HBO's "Game Change"

The DailyGame Change

"The chief reason to see Game Change is that it's fun," argues James Wolcott. "It has nothing new or profound to say about the runaway train of a presidential campaign, it doesn't paint any rainy moments of a candidate's somber reflection on the toll of his soul as the an aide prattles on the latest polls, it doesn't peel any of the crab shell off of John McCain for a look under the psychological hood, or show us a side of Sarah Palin that will send us to the rewrite pages of history. It doesn't drip oil from the ceiling like Ides of March, implicating everyone including the audience in collusion and corruption. It's a slow-burn comedy of exasperation."

Game Change, airing tonight on HBO, "is told through the eyes of the advisers who developed the losing strategy of Senator John McCain of Arizona and Gov Sarah Palin of Alaska," explains Alessandra Stanley in the New York Times. "In this iteration Steve Schmidt (Woody Harrelson), the senior adviser, is the war hero, and Senator McCain (Ed Harris) comes off as a crusty old soldier who follows orders but can't help grousing. There are some cracks in Julianne Moore's portrayal of Governor Palin: she leaves out the sexy sassiness.  But considering the challenge — not to mention the incomparable Tina Fey parody — Ms Moore plays the candidate with surprising finesse. This is a sharp-edged but not unsympathetic portrait of a flawed heroine, colored more in pity than in admiration. Ms Palin's detractors will consider it generous, and her advocates have already dismissed it as a liberal smear job."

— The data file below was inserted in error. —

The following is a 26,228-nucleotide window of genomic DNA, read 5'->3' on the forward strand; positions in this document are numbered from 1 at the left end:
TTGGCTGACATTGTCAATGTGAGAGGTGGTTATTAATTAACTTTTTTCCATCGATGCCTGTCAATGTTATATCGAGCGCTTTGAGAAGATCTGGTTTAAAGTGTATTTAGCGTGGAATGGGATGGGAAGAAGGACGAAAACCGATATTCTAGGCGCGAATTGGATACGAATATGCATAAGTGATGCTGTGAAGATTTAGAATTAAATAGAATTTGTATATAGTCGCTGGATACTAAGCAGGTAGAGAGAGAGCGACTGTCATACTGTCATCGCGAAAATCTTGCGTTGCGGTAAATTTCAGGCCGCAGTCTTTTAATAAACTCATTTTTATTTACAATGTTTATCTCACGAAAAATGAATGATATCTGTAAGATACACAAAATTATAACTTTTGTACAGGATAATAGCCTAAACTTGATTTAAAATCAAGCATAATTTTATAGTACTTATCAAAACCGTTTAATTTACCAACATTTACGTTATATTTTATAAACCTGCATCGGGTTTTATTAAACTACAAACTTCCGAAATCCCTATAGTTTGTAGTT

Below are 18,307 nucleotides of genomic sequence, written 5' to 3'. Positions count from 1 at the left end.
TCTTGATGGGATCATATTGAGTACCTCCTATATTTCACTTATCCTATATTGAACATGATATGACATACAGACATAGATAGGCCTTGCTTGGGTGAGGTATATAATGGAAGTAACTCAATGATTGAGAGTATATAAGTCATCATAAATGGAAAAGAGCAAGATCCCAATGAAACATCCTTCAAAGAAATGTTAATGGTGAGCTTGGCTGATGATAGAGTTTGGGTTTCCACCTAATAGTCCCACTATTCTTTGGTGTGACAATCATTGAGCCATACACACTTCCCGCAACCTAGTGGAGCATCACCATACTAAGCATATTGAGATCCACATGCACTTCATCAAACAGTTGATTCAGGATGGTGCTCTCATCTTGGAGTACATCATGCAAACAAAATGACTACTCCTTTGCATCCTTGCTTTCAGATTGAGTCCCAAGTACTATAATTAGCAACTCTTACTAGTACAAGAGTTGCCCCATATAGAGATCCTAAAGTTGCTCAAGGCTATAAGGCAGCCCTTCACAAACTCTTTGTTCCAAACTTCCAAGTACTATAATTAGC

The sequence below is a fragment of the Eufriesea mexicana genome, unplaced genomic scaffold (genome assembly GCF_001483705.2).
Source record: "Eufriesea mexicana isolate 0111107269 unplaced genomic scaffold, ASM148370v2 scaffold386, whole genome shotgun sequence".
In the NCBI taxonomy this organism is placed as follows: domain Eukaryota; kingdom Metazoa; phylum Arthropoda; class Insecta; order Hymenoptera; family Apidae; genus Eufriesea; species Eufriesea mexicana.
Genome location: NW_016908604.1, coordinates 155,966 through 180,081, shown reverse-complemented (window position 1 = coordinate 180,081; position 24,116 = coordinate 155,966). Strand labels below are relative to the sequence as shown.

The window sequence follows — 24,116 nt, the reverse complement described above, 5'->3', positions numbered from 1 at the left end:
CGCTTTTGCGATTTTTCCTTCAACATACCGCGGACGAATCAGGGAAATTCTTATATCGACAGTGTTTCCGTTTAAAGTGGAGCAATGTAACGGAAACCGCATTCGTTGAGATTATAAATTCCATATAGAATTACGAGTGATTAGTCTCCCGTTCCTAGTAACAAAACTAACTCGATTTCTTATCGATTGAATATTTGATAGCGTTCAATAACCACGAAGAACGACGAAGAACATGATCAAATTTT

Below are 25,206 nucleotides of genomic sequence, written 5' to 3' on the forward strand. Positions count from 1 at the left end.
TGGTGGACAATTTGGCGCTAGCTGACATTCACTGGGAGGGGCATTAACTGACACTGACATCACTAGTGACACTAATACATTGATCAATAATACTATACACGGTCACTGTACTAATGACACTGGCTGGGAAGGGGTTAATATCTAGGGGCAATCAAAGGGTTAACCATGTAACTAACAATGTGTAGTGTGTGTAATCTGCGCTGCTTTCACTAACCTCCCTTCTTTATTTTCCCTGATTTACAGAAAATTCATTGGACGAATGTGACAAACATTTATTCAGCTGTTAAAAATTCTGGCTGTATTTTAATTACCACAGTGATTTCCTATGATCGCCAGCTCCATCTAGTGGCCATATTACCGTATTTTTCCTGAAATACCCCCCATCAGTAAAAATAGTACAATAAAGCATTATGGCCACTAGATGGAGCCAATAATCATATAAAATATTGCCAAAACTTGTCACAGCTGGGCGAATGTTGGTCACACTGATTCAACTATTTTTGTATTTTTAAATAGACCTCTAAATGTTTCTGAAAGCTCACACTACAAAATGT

"As adapted by Danny Strong from the bestseller by Time's Mark Halperin and New York Magazine's John Heilemann, and as directed by Jay Roach (who helmed HBO's Recount), the film has a very specific focus," writes Matt Zoller Seitz at Vulture. "It's not about the rightness or wrongness of the Democratic or Republican platforms, or about any specific policy advanced by any candidate. It's about how the already insane intensity of the 24-hour news cycle got cranked up by the debut of YouTube, which gave average citizens the chance to watch Palin make an ass of herself in interviews on Good Morning America or Today, or Tina Fey mock Palin's 'Yah, you betcha!' density on Saturday Night Live, then watch those same clips over and over and over on demand, and send them to friends so that they can watch them endlessly, too. And it's about how Obama's team used these cultural facts to its candidate's advantage while McCain's team cynically misunderstood them…. The movie is so smart and ethical that I wish it were better. As a piece of filmmaking, it just feels too typical. I have a feeling that in a few years I'll remember it in much the same way that I remember Recount: as a surprisingly involving ripped-from-headlines political drama that I have to be reminded that I saw."

More from Chris Cabin (Slant, 1/4), Amy Davidson (New Yorker), Ryan Lattanzio (Evening Class), Richard Lawson (Atlantic Wire), Oscar Moralde (House Next Door), Alex Pareene (Salon), Scott Tobias (AV Club, C) and Alison Willmore (indieWIRE). Noreen Malone talks with Moore for Vulture, where co-author Heilemann chats with Jay Roach, and Alison Willmore interviews Danny Strong for indieWIRE.

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